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Masseria Selvaggi

September 18-23
Written September 18-24 and Oct 6

Dear Family and Friends,
d120918_02_GarganoDrive.jpgOn Tuesday, we left Rodi Garganico, heading "three hours" south to our rural farm stay.  The first part of the trip was a wonderful drive along the Gargano Promontori, through parkland and forests and along seaside roads.  Olive orchards covered the valley floors, where tourism had not crowded the farms out already.  Occasionally, there would be vineyards as well.  The ground looked like it held almost no dirt, just white rocks, lots of white rocks.  I can not imagine anything other than olives and grapes growing here.

We passed through a few beach towns, but didn't stop since we had a long travel day ahead.  Each looked like communities returning to the quiet off-season life of any seasonal seaside resort in the world.  Traffic was light, although I do not imagine that's the case in the summer months.

At the southern edge of the Gargono peninsula was the city of Manfredonia and this represented a stark transition between quiet beach towns and industrial grime.  Gertrude the navigator was putting us on a road to connect with the autostrada, but that connector was about as miserable a road as we've seen: straight, pot-holed, trash-strewn, crazy drivers, and nothing but swamps and rock-strewn fields to look at.  We passed two women, sitting on plastic chairs, selling whatever scantilly-clad women sell.
We did eventually reach the autostrada and this meant that the flat farming and industrial country passed by more quickly.  As we went, we wondered just what sort of territory had we booked ourselves into.  Leaving the autobahn at Gioia del Colle, we were stopped by police and we waited for 15 minutes while they checked our car papers.  This was not making us comfortable, but it had happened years before too, so we just patiently waited.

d120918_10_WholeDrive.jpgIn the 45-minute drive to the masseria, the scenery gradually improved, although the roads did not.  I'm afraid our little car has been thoroughly shaken by the Italian small-road system, but we did indeed make it, and that's the story that continues below.

For the stay itself, I'll just describe the "hotel" first, and then break out sections on the
individual places we visit.

A masseria is a fortified farm house in the region of Puglia.  Nowadays, many of these have been converted into B&Bs or small hotels. Masseria Selvaggi is the place Marianne chose.  From the link you can get all sorts of details so this is just our impressions.

Gregorio, the owner, welcomed us with a fine cup of espresso when we arrived and he was most accommodating in showing us our little apartment suite: kitchen, bedroom and bath. In back, there is a large swimming pool, although it has turned a bit too cool for swimming I'm afraid.  All around, the grounds are meticulously maintained and Masseria Selvaggi truly is a gem.

It was nice to have a real apartment, with our own kitchen and patio.  This allowed a couple of home-cooked meals, made from ingredients found in a nearby mini-market.  The food focussed on pasta and the drink on local red wine.  In both here and in France, we had developed a taste for basic, local, red wines, reliable purchases despite their remarkably low price.  (We never tried the wine selling for six euros for a gallon plastic jug.  We do have some standards.)  In every case, our simple home meals were among the trip highlights, especially in the maseria's quiet setting.
The next day we took an early morning walk in the neighborhood.  Nice early light and enough excercise to get us ready for breakfast.  Here in the farm stay, Gregorio prepared a tasty "European Breakfast" with croissants, cheese, fruit, yogurt, and a sweet of some sort.  Not a heavy American breakfast of eggs, pancakes, hash browns, and bacon, but enough calories nontheless, so that we needed to keep walking!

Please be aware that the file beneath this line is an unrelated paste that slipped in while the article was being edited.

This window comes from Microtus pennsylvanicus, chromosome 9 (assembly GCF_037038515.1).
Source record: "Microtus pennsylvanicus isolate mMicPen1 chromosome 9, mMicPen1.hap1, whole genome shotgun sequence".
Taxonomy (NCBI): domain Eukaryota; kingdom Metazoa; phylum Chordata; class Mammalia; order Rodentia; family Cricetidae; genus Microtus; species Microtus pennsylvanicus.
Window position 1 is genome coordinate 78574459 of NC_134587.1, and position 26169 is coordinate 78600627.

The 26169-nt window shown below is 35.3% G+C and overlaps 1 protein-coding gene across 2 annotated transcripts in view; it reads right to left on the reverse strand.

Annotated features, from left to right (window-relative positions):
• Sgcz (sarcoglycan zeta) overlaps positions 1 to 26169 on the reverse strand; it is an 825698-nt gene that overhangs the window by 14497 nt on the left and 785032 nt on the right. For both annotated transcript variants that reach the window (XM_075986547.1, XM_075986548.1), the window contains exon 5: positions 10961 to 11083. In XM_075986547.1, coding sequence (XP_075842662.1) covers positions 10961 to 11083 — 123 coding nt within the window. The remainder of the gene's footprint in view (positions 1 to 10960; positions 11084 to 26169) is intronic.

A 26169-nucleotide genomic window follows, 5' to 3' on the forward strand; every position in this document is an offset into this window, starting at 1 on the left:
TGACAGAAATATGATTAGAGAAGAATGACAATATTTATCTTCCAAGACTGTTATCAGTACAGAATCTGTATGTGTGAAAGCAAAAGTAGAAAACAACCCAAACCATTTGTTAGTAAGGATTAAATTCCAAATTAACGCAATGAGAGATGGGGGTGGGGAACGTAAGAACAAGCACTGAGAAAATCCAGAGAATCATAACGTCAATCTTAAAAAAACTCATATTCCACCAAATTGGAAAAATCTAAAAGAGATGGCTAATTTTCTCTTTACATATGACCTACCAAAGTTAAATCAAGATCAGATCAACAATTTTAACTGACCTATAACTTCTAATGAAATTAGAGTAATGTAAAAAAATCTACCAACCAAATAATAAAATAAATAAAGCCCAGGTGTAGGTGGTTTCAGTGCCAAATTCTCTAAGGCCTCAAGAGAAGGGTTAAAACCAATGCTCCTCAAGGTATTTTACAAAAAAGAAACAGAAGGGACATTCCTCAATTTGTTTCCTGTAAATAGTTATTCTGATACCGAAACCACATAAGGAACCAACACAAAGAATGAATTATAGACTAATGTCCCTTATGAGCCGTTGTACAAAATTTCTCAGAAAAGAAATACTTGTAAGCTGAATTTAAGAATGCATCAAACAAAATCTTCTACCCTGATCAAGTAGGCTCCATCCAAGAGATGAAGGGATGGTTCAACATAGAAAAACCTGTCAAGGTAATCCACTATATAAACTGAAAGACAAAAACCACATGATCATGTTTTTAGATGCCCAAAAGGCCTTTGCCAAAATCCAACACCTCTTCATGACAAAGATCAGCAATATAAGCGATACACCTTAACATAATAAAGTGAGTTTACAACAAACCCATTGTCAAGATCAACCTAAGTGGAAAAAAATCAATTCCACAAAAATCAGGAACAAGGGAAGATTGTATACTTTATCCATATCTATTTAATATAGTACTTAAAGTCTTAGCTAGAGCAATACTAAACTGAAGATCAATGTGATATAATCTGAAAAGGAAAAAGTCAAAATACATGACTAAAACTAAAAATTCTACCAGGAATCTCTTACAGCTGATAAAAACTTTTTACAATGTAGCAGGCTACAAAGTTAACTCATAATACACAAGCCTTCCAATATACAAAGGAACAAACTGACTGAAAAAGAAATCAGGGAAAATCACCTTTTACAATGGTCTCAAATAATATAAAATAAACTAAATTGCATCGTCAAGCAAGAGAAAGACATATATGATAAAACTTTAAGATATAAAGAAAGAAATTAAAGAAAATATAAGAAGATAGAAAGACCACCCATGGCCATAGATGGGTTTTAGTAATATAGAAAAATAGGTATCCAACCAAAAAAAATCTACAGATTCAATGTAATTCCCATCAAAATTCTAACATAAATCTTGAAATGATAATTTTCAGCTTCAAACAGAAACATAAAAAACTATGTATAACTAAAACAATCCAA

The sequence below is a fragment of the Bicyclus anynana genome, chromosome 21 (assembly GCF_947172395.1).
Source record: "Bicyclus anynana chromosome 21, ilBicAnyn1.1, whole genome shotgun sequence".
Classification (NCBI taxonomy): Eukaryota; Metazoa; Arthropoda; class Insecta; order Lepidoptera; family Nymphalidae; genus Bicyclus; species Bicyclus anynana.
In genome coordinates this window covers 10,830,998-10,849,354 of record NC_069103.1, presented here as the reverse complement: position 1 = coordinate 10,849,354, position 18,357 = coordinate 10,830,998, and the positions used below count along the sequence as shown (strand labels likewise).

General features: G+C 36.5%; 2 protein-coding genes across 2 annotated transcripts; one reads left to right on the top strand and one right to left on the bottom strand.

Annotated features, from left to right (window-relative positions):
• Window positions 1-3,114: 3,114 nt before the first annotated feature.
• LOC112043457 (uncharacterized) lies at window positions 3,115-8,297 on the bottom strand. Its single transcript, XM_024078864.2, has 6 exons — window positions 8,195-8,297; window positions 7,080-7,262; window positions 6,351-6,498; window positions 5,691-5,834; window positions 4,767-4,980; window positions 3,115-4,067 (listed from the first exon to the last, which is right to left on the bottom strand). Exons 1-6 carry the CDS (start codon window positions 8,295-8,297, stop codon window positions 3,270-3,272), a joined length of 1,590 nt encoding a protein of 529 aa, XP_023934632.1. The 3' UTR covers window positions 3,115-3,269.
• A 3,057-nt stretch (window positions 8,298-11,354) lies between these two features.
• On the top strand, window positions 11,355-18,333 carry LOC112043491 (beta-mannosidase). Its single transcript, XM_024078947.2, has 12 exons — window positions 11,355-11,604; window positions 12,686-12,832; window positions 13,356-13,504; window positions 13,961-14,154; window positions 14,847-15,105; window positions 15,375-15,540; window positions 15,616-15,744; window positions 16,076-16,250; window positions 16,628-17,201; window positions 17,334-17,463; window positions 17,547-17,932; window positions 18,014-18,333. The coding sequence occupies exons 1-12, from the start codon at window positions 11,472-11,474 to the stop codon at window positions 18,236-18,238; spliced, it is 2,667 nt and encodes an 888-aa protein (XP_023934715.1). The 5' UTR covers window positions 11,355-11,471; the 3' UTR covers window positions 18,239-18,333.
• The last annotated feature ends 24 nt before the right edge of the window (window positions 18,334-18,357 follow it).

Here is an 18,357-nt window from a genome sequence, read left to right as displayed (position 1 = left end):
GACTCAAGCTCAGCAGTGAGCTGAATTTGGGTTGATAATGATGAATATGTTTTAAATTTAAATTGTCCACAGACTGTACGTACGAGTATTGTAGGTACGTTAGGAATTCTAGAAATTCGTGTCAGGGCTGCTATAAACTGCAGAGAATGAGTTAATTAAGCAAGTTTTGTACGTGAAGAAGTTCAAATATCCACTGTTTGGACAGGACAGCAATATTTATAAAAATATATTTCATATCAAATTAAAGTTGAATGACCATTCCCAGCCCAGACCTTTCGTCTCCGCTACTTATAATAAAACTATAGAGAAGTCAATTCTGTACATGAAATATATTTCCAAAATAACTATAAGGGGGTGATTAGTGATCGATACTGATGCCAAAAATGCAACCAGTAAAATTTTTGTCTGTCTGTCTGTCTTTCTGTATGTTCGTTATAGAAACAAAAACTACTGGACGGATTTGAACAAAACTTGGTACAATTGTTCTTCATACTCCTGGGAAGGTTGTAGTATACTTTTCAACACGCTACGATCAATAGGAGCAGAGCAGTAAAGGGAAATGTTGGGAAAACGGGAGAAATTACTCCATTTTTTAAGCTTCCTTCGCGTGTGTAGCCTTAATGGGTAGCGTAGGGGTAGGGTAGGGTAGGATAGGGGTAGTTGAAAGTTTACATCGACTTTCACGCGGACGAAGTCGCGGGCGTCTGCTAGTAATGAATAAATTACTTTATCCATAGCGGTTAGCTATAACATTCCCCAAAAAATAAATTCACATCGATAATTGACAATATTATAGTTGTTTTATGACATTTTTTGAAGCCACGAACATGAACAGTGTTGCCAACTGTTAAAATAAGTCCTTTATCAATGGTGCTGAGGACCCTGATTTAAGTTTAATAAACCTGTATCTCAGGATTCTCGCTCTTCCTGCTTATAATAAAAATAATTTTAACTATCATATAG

Martina Franca (19th)

d120919_00_map.jpg Our first "white city" day trip was to the 48,000-inhabitant city of Martina Franca.  Uncharacteristically, we found a parking place right away, so our initial impression was positive!  Our first stop was the Ducal Palace, where we looked at some of the 18th Century interior frescoes.  I liked the colors, particularly since  bright white seems to be so prevalent elsewhere.

From there, we searched unsuccessfully for the farmer's market, although we did find block after block of clothing and household articles being sold in street stalls, kind of like the village markets back home in Germany.  Then we went back into the white-washed medieval streets inside the wall and wandered.  Wandering seems to be our process now.  That, and finding lunch.

All in all, a good stop.
Ducal Palace -- and street market
Churches, including one that had a holy card vending machine.
Walking white streets
Dining.  Dessert of fruit mousse stuffed inside fruit skins and frozen was highlight.

Ostuni and Cisternino (20th)

d120920_01_DayTrip.jpgWe had two white hill-towns as Thursday's goal: Ostuni and Cisternino.

Ostuni is a fair-sized town about twenty minutes from "our farm".  Like most of our local drives, some of the roads are pretty rough, hard on our 11-year-old car, and in towns, streets are pretty narrow.  In Ostuni, the narrowness was experienced fully, since to reach our goal, the historic part, Marianne needed to negotiate through most of downtown.  Cars parked both directions on both sides of the streets, drivers made u-turns everywhere, without warning, no traffic signs were obeyed, and all other cars were already dinged and dented so drivers had little fear.  Not an easy driving experience, but we did manage to navigate to a large and spacious parking lot.  We appreciate such things.

The historic center is completely surrounded by high white walls and buildings.  Medieval security. The streets were small and winding, although intrepid drivers did manage to make it through some of them.  From the eastern side of the walls, the Adriatic Sea is visible, just 10 or 15 kilometers away.